Call for Essays About Any Aspect of Popular Culture, Present or Past

 
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Thursday, Oct 7, 2010
Minecraft demonstrates how historical approaches to game design interact with modern trends while also offering us a glimpse of things to come.

On every analytical level, Minecraft is a game about building.  While inhabiting the game world, a single player is building tools that are then used to create an environment in which to play. The player concurrently builds a more ephemeral structure in the form of the individual story that they experience. On a broader scope, legions of people are playing (and sometimes fighting) with one another in collaboratively built worlds. Minecraft‘s potential for facilitating player driven stories has helped spawn thriving communities of players who delight in swapping tales. 


If we pull the camera back even further, so that we can see the entirety of the game and its place amidst its peers, we see that Minecraft has also built something else. Because of its unique structure, design, and creation, Minecraft has constructed a snapshot of the medium as a whole. The game’s player driven structure, rigorous difficulty, and rise to popularity represent an amalgamation of historical and contemporary trends in gaming while also offering hints at what the future holds.


Tagged as: minecraft
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Wednesday, Oct 6, 2010
The experience of playing a Professor Layton game reminds me of the experience of playing Diablo. Seriously.

The product that this review is based on was provided by Nintendo of America.


The experience of playing a Professor Layton game reminds me of the experience of playing Diablo.


Seriously.


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Tuesday, Oct 5, 2010
Nukes I've come to expect out of Japanese fantasy, but racism -- even race awareness -- is a rare bird in a Japanese RPG and possibly the aspect of this series that never ceases to intrigue me.

I still can’t decide if I like SEGA’s Valkyria Chronicles series, which is potentially a problem considering I’ve invested over a hundred hours in both the PS3 original and its PSP sequel by this point. Were I still a teenager, this wouldn’t be so much of an issue. I can remember being in high school and sinking whole months into games I found absolutely irredeemable just out of a conviction that I had to finish whatever I started. It was only later in life that I realized I could actually stop if I disliked something and it wasn’t a sign of poor character.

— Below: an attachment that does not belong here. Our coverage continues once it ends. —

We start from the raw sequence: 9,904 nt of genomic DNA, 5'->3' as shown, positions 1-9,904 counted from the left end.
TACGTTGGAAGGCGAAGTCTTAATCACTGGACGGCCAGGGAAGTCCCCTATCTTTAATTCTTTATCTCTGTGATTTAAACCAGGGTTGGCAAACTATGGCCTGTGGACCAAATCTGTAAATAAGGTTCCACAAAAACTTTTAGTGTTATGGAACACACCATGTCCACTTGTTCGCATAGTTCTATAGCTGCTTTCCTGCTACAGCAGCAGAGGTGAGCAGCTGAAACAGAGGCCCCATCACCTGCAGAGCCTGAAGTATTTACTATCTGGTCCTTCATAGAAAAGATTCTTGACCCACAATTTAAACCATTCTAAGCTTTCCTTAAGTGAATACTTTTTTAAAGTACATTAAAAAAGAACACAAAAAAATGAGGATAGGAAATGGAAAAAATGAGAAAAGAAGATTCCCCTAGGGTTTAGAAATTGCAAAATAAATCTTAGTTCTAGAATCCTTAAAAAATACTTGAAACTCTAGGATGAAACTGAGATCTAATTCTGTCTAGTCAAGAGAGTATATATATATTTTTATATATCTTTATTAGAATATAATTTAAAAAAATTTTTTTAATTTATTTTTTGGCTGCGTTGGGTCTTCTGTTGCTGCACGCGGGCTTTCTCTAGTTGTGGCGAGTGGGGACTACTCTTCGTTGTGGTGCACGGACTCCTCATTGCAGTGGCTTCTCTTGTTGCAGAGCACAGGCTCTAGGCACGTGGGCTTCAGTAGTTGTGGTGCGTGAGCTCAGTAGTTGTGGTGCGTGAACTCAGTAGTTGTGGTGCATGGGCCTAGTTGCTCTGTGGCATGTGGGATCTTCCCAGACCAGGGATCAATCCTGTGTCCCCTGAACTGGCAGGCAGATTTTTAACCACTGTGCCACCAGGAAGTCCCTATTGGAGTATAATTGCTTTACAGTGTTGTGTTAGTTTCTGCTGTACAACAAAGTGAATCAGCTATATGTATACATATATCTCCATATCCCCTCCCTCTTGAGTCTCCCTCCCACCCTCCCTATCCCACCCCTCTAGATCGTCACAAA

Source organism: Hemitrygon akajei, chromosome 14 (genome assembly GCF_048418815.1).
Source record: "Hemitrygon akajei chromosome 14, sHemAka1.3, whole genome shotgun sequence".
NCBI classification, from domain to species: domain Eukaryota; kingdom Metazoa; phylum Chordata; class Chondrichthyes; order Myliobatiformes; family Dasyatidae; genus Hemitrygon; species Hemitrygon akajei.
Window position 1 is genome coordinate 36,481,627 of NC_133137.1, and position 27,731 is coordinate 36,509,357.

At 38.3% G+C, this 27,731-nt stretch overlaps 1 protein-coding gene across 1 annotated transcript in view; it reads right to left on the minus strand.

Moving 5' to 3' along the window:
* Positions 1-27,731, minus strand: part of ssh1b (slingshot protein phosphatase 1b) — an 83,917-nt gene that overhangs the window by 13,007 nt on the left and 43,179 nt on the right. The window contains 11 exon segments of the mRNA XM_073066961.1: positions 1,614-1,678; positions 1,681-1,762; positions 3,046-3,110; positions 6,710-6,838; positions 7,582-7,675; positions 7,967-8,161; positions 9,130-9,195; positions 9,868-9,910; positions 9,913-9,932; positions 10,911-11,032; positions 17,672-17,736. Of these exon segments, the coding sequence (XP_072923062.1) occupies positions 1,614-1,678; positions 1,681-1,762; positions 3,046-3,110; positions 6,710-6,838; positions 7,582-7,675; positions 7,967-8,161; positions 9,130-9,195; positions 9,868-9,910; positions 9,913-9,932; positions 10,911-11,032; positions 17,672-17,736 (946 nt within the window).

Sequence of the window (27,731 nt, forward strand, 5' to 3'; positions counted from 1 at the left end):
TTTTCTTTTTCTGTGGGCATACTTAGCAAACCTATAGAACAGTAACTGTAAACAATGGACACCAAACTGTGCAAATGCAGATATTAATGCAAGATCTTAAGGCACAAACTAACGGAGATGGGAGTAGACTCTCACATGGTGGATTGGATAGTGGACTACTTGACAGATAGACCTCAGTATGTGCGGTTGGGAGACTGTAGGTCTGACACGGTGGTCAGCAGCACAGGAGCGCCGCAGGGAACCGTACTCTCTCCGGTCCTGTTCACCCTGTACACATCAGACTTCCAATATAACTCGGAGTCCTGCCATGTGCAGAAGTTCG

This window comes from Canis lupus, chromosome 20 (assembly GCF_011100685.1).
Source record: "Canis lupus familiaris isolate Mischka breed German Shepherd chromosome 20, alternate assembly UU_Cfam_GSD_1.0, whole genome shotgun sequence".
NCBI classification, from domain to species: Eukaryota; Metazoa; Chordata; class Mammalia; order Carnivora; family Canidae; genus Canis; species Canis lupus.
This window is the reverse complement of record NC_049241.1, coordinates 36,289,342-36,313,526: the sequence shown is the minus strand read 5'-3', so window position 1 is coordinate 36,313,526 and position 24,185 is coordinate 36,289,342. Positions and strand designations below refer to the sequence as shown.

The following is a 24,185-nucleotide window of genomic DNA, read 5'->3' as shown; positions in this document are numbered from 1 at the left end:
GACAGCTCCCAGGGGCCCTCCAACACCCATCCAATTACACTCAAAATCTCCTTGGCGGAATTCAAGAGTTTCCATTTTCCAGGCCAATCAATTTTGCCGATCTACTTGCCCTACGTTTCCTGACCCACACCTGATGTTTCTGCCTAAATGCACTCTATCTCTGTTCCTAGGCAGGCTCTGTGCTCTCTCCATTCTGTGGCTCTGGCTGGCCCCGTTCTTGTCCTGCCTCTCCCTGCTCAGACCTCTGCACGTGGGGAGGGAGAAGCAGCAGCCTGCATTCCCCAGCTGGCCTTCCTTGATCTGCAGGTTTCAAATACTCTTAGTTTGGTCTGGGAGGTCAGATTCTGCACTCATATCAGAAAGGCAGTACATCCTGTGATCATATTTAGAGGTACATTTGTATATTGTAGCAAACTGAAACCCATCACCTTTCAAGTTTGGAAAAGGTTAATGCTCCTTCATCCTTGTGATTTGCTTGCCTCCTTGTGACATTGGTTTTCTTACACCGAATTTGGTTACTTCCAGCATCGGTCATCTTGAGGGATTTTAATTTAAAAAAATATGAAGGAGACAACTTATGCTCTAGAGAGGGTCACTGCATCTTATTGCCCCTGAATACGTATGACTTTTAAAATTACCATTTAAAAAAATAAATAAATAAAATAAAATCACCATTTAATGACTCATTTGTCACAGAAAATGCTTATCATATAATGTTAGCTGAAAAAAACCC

Yet I haven’t stopped playing the Valkyria series. The games occupy this strange place in which I don’t necessarily know if it’s time well-spent, but it keeps pulling me back in anyway. On the one hand, Valkyria is a generally fun turn-based strategy game with memorable characters. On the other, it’s a trite anime-styled melodrama about nuclear weapons and the Holocaust. Nukes I’ve come to expect out of Japanese fantasy, but racism—even race awareness—is a rare bird in a Japananese RPG and possibly the aspect of the series that never ceases to intrigue me.


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Tuesday, Oct 5, 2010
"If you grew up thinking that the stage/arena show is what live music is supposed to be, it’s jarring to be confronted with a band playing two feet in front of you, running into you, spitting in your face, hitting you with their instruments."

For the past several months I’ve been writing about virtual space and how meaning is created in that sort of medium. One of the core principles of space is that your actions partially define its meaning and vice versa. For that reason I think a good capstone to this work would be a discussion of the dynamic of meaning creation through space in a setting that’s familiar for many: your own house.


There’s a great TED talk given by David Byrne on the relationship between architecture and music venues (“David Byrne: How Architecture Helped Music Evolve”, TED, June 2010). The way people would engage and listen to music has an intrinsic relationship with the space they’re in. It wasn’t until 1872 that the concept of not being drunk and jabbering while someone was playing music became popular. This was mostly because of the changing design of opera houses such as Wagner’s Bayreuth Festspielhaus or Carnegie Hall. A quiet audience means that you can have more nuanced and complex music that will actually be heard, the singer does not have to scream. This dynamic exists with technology as well. A small club, before the advent of microphones, meant that you had to play loud and heavy music to be heard. Once the microphone was invented, crooning and much quieter songs became an option. Music in a giant arena typically has to take the form of a ballad to be coherently understood by the audience. An Ipod, on the other hand, allows for extremely nuanced and complicated music but has to always be at a certain volume, or you’ll make the listener go deaf. Since so much of music is defined by the space that it is being performed in, Byrne comments, “The passion is always there, but the vessel is what is created first.”


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Monday, Oct 4, 2010
From the Nazis to the Mafia, we consider the potential consequences of attempting to simulate real life villainy in video games.

Hitler served as the final boss in World War II and also in Castle Wolfenstein, which is weird, right?


This week we consider a number of real life bad guys from the Nazis to the Mafia and the potential consequences of attempting to simulate such real life villainy in video games.


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